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Faith leaders agreed to address HIV-related stigma and discrimination at consultation in JamaicaJamaica Council of Churches (JCC) partnering with Ministry of Health and Wellness, Jamaica for human rights advocacy

June 19, 2019

PANCAP convened a Consultation with Faith Leaders in Jamaica on 6 June 2019 at the Bahai Centre, Mountain View, Kingston.  The meeting was held in partnership with the Religious Group Steering Committee (RGSC) and representatives of religious leaders as a follow up to a consultation held in 2017.

The forum was chaired by Rev. Canon Garth Minott, Chair of the Regional Consultative Steering Committee and PANCAP Champion, who announced a new initiative of the Religious leaders in partnership with the Ministry of Health and Wellness, Jamaica. The Jamaica Council of Churches (JCC) has signed an agreement with the Ministry as a sub-sub-recipient of the Global Fund Grant for intervention in human rights advocacy with special focus on reducing stigma and discrimination within religious organizations generally and among religious leaders in particular. A mapping exercise, which is an integral part of the project will assist in identifying religious agencies offering services for healthy living which will serve to enhance the directory of services offered by the National Family Planning Board.

Rev. Canon Minott reported that the RGSC has formed valuable partnerships with the AIDS Healthcare Foundation (AHF), the Joint United Nations Programme on HIV/AIDS (UNAIDS), Ministry of Health and Wellness, the United Theological College of the West Indies (UTCWI) and the Jamaica Theological Seminary (JTS).  He further stated that there has been a meeting with five parliamentarians which resulted in an agreement to focus on providing sensitisation on issues related to sexual health and the role parliamentarians can play as leaders in society.

In his remarks, Dereck Springer, Director of PANCAP shared that significant progress has been made in responding to the HIV epidemic. However, there is still more work to be done to achieve the UNAIDS 90-90-90 Target by 2020 and to end AIDS as a public health threat by 2030. He stated that the national consultations build upon the work that is being done at the regional level and noted that it is at the country-level that the real work is done to address stigma and discrimination that impede individuals’ access to prevention, treatment, care and support services. He lauded the work that is being done by the RGSC in supporting the national response through increased partnership with the Ministry of Health and Wellness, Civil Society Organisations (CSOs), development partners and the private sector. He acknowledged the presence of two persons who are living with HIV and noted that their input is critical for shaping the faith community’s response.

Ms Karlene Temple-Anderson, Grants Manager, Ministry of Health and Wellness, commended the Religious sector’s contribution to Jamaica’s efforts to achieve the UNAIDS 90-90-90. She shared that at the end of 2017, there was an estimated 34,000 People Living with HIV (PLHIV) in Jamaica and 26,426 were diagnosed. However, only 12,908 were on treatment and 7,315 were virally suppressed.   The national prevalence of HIV is 1.8% while the prevalence in Men who have sex with men (MSM) was 29.6% and transgender people 51%.  Female sex workers were 2.0%. As at April 2019, Jamaica now purchases all its anti-retroviral drugs and laboratory reagents and consumables. She noted that partnership with the faith community was helping to fill gaps in the response and that the Faith-Based Organisations (FBOs) are involved at every level of the response including on the Country Coordinating Mechanism for the Global Fund Grants.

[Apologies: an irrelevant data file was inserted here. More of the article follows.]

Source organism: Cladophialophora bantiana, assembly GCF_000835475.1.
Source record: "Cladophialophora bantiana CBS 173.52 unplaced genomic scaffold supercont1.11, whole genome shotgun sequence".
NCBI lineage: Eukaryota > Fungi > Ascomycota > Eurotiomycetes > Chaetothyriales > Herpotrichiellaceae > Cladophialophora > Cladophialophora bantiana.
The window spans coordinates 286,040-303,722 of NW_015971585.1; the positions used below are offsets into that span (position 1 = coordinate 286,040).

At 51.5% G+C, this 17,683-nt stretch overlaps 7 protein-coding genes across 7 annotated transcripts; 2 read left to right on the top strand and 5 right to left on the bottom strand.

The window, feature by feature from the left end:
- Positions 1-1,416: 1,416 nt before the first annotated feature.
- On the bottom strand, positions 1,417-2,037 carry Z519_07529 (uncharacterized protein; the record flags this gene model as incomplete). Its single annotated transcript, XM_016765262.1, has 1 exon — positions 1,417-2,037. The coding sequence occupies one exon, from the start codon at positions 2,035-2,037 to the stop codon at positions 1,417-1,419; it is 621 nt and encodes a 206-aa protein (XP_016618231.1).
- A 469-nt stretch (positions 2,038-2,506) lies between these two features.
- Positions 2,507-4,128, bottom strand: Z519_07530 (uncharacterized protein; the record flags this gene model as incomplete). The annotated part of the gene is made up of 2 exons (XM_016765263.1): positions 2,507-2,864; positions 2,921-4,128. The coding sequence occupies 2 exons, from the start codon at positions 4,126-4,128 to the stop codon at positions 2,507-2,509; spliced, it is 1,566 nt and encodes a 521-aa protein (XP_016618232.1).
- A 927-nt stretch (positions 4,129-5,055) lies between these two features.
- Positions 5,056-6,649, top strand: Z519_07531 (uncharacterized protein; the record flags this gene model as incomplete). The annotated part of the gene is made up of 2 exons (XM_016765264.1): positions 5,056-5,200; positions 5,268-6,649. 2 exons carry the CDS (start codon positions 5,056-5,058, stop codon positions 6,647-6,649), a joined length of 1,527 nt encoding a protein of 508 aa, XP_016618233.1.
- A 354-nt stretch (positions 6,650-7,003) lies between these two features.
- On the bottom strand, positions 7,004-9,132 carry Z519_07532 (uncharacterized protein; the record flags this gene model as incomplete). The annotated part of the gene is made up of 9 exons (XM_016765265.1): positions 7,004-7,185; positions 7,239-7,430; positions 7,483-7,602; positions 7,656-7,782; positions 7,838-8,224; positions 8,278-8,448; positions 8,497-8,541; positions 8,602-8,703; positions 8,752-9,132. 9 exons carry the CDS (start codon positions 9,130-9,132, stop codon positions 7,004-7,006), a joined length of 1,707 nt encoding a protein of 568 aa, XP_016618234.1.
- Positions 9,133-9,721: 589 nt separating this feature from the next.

Ms Temple-Anderson challenged faith leaders to focus on gender norms and practices that support vulnerability of women and girls, violence against women and girls, norms of masculinity that support poor health-seeking behaviours among men; abstinence, fidelity and partner reduction; elimination of intimate partner and domestic violence, cross-generational relationships between older men and young girls and the need to remove the perception that the Faith community is a place of exclusion rather than a refuge. She also encouraged faith leaders to develop social marketing and mass media campaigns to address prevention, benefits of treatment and retention in care.

Ms Manoela Manova, UNAIDS Country Coordinator for Jamaica stated that there is a public role for FBOs in the response.  She posted that FBOs can overcome obstacles through partnerships and that they have a role to play in creating an enabling environment, increasing testing and retention on treatment and care.  She further stated that FBOs have the power to influence and therefore have a pivotal role in policy and legislative reform and in the development of the national strategic plan for HIV and AIDS.   She advocated for the inclusion of FBOs in developing strategies and policies for vulnerable groups.


Faith leaders agreed to address stigma and discrimination within the faith community, facilitate a dialogue with the community of PLHIV around the benefits of disclosure and to focus efforts on policy, partnership building and training of faith leaders.  They also reached consensus on utilizing knowledge synthesis to disseminate educational material as well as feedback on progress received from the faith community.